Checking the wall of dials and gauges, he smartly brought his gloved hand up to the brim of his hat in a pointing motion, perfectly mimicking the protocol of Tokyo subway drivers.  Bringing his hand down in a crisp salute, he looked back out the window of the simulator, doing a safety check.  With everything set, I saw him mouth a radio command for departure, and he let the breaks go and throttled up.

Looking on from the sidelines, I was riveted.  What kind of person spends their weekends in a train museum, lining up again and again to pretend to drive a train?  I mean, sure, I’ve been accused of having a few obsessive hobbies from time to time, but – train driving?

I was temporarily a little depressed for Taro-san.  Apparently the competition to become a Tokyo subway employee, let alone a driver, is quite fierce, involving entrance examinations matching you against a large number of other hopefuls.  There’s even a word for people who love trains – densha okaku – train geeks.  I imagined poor Taro-san missing the exam cut more than a few times, having to console himself with lining up with the tourists to experience his dreams two simulated minutes at a time.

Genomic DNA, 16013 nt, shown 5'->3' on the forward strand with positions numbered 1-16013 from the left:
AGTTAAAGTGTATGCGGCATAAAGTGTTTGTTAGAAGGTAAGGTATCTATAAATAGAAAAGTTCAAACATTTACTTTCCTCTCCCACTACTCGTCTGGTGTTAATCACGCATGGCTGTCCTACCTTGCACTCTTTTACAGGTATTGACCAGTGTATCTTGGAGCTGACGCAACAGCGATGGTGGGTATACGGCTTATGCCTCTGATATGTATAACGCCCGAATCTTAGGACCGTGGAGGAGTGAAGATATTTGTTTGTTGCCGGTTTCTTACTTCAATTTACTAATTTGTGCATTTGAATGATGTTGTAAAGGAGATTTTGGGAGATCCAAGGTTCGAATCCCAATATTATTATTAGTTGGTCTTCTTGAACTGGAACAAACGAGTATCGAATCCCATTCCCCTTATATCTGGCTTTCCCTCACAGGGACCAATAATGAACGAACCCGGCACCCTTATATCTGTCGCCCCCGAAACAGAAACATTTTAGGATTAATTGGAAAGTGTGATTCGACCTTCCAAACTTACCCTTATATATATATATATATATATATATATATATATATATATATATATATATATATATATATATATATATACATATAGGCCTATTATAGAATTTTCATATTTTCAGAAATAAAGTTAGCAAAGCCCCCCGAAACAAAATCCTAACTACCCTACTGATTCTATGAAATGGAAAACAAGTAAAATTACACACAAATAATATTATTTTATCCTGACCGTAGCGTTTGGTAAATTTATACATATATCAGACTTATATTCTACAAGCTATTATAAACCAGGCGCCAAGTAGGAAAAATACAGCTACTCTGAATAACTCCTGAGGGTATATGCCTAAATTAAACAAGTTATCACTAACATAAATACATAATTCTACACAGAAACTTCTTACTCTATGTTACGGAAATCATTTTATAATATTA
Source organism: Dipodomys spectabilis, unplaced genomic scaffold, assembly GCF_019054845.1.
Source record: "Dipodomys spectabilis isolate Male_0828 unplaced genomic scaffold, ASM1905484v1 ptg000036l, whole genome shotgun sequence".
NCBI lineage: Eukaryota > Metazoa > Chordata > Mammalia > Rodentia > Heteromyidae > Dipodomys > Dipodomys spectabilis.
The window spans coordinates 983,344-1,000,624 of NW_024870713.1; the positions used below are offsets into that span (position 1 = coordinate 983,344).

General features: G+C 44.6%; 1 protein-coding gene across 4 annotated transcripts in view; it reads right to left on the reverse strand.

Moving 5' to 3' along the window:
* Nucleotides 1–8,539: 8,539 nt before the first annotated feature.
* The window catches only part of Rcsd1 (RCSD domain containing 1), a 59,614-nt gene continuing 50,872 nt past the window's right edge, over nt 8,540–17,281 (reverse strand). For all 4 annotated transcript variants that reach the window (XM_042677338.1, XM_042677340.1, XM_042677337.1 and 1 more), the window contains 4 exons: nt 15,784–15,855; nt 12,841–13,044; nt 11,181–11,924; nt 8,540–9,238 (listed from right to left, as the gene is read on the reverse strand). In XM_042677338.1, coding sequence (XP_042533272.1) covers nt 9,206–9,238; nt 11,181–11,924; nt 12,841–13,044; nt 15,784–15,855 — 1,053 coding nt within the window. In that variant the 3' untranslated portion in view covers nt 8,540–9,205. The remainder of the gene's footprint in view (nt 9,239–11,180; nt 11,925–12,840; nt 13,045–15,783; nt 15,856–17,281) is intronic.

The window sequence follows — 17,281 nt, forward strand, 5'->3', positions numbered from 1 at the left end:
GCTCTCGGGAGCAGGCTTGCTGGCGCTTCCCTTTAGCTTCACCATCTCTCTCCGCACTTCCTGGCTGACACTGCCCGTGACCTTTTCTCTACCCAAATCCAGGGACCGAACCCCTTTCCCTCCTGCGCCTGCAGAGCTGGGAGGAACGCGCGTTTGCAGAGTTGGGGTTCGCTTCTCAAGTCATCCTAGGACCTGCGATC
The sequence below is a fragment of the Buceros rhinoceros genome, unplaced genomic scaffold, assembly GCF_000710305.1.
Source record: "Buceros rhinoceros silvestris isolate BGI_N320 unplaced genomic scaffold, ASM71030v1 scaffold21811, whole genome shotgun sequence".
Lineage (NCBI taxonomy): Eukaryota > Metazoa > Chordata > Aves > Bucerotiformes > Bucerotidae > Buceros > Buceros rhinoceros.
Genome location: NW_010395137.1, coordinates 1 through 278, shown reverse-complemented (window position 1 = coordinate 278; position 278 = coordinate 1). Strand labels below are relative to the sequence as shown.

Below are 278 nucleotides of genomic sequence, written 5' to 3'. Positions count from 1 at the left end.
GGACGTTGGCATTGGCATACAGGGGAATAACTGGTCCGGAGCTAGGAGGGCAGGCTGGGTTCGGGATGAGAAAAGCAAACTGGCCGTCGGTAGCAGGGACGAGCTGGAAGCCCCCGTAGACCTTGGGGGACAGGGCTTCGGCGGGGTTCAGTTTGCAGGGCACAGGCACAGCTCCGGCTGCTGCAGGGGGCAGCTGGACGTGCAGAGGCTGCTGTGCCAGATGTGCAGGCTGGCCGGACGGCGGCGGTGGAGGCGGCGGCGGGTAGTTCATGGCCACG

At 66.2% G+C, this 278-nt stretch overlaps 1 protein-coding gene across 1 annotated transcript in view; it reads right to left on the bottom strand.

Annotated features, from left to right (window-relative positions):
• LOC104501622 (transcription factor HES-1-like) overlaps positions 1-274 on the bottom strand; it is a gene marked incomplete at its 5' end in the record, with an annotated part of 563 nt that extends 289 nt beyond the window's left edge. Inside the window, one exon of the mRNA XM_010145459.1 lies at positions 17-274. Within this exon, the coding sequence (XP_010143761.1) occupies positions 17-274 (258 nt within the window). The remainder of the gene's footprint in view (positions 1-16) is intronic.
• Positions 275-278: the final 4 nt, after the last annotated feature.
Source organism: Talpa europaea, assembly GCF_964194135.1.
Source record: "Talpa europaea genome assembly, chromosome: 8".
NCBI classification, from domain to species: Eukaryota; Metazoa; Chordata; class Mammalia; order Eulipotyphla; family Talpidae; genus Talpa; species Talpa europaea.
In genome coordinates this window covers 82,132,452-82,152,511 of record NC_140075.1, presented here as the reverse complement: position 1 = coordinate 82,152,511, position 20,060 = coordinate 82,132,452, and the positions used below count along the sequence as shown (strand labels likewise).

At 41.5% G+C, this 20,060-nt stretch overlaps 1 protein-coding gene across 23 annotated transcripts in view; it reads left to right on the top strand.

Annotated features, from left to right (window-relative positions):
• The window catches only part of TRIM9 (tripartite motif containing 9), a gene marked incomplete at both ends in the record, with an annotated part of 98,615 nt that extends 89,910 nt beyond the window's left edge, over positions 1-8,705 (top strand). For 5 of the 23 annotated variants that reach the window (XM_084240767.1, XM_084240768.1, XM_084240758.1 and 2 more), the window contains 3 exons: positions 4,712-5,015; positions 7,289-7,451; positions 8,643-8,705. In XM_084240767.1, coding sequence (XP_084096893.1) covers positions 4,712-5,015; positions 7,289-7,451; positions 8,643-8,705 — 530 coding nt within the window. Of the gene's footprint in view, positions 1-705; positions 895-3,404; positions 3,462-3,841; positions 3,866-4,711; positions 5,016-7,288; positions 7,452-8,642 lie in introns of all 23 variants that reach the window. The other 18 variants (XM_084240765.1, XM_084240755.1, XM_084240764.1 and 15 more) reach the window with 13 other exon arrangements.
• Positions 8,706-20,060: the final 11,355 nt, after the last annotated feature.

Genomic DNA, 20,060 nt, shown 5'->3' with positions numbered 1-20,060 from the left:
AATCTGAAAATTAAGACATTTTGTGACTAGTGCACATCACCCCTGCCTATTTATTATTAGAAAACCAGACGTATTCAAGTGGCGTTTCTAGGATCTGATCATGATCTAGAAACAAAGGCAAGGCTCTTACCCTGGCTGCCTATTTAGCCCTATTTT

When he got off the simulator though, his friends gathered around as they went to the back of the queue to line up again.  They smiled and talked excitedly about trains, waiting for their next chance to become a train driver for just a few moments.

And then it struck me.  As I was standing on, looking at these guys with pity for being obsessed with a hobby outside the mainstream, you know what?  They’d discovered something they loved to do.  The amount of passion they put into what they were doing, the precision, the as-close-as-they-could-get authenticity, made me think of them passing the time at university or working in a convenience shop by day, waiting for the weekend when they could be a train driver again, just for a little while.